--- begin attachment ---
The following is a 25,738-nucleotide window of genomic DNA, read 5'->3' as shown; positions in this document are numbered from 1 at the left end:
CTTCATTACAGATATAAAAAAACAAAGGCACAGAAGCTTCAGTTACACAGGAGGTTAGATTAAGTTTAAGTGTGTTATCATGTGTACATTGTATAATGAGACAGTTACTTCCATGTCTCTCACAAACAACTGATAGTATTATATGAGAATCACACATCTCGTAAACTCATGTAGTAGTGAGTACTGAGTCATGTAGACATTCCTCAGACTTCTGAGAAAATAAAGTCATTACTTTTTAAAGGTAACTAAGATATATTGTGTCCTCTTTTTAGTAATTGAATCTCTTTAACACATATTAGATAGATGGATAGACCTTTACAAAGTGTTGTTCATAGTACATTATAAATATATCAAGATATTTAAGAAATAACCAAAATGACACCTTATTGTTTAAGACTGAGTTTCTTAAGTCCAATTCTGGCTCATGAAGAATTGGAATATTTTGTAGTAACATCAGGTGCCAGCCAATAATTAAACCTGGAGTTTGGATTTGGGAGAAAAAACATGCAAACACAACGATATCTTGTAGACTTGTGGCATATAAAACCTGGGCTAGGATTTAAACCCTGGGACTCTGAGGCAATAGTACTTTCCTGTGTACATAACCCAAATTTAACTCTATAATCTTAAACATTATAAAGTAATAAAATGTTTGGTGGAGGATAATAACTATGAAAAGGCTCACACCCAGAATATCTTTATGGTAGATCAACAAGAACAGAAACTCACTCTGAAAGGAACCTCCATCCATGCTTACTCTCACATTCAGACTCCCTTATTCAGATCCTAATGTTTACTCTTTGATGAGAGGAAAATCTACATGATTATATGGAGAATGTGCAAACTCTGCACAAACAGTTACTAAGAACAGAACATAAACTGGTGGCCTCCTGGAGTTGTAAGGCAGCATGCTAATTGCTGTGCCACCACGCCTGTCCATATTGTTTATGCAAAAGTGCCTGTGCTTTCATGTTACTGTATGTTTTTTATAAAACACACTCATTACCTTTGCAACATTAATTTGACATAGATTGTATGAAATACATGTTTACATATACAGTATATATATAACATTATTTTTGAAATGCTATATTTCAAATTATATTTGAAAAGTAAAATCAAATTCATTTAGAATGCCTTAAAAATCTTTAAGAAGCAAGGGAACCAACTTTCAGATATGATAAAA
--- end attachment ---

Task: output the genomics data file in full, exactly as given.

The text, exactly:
The following is a 25,738-nucleotide window of genomic DNA, read 5'->3' as shown; positions in this document are numbered from 1 at the left end:
CTTCATTACAGATATAAAAAAACAAAGGCACAGAAGCTTCAGTTACACAGGAGGTTAGATTAAGTTTAAGTGTGTTATCATGTGTACATTGTATAATGAGACAGTTACTTCCATGTCTCTCACAAACAACTGATAGTATTATATGAGAATCACACATCTCGTAAACTCATGTAGTAGTGAGTACTGAGTCATGTAGACATTCCTCAGACTTCTGAGAAAATAAAGTCATTACTTTTTAAAGGTAACTAAGATATATTGTGTCCTCTTTTTAGTAATTGAATCTCTTTAACACATATTAGATAGATGGATAGACCTTTACAAAGTGTTGTTCATAGTACATTATAAATATATCAAGATATTTAAGAAATAACCAAAATGACACCTTATTGTTTAAGACTGAGTTTCTTAAGTCCAATTCTGGCTCATGAAGAATTGGAATATTTTGTAGTAACATCAGGTGCCAGCCAATAATTAAACCTGGAGTTTGGATTTGGGAGAAAAAACATGCAAACACAACGATATCTTGTAGACTTGTGGCATATAAAACCTGGGCTAGGATTTAAACCCTGGGACTCTGAGGCAATAGTACTTTCCTGTGTACATAACCCAAATTTAACTCTATAATCTTAAACATTATAAAGTAATAAAATGTTTGGTGGAGGATAATAACTATGAAAAGGCTCACACCCAGAATATCTTTATGGTAGATCAACAAGAACAGAAACTCACTCTGAAAGGAACCTCCATCCATGCTTACTCTCACATTCAGACTCCCTTATTCAGATCCTAATGTTTACTCTTTGATGAGAGGAAAATCTACATGATTATATGGAGAATGTGCAAACTCTGCACAAACAGTTACTAAGAACAGAACATAAACTGGTGGCCTCCTGGAGTTGTAAGGCAGCATGCTAATTGCTGTGCCACCACGCCTGTCCATATTGTTTATGCAAAAGTGCCTGTGCTTTCATGTTACTGTATGTTTTTTATAAAACACACTCATTACCTTTGCAACATTAATTTGACATAGATTGTATGAAATACATGTTTACATATACAGTATATATATAACATTATTTTTGAAATGCTATATTTCAAATTATATTTGAAAAGTAAAATCAAATTCATTTAGAATGCCTTAAAAATCTTTAAGAAGCAAGGGAACCAACTTTCAGATATGATAAAA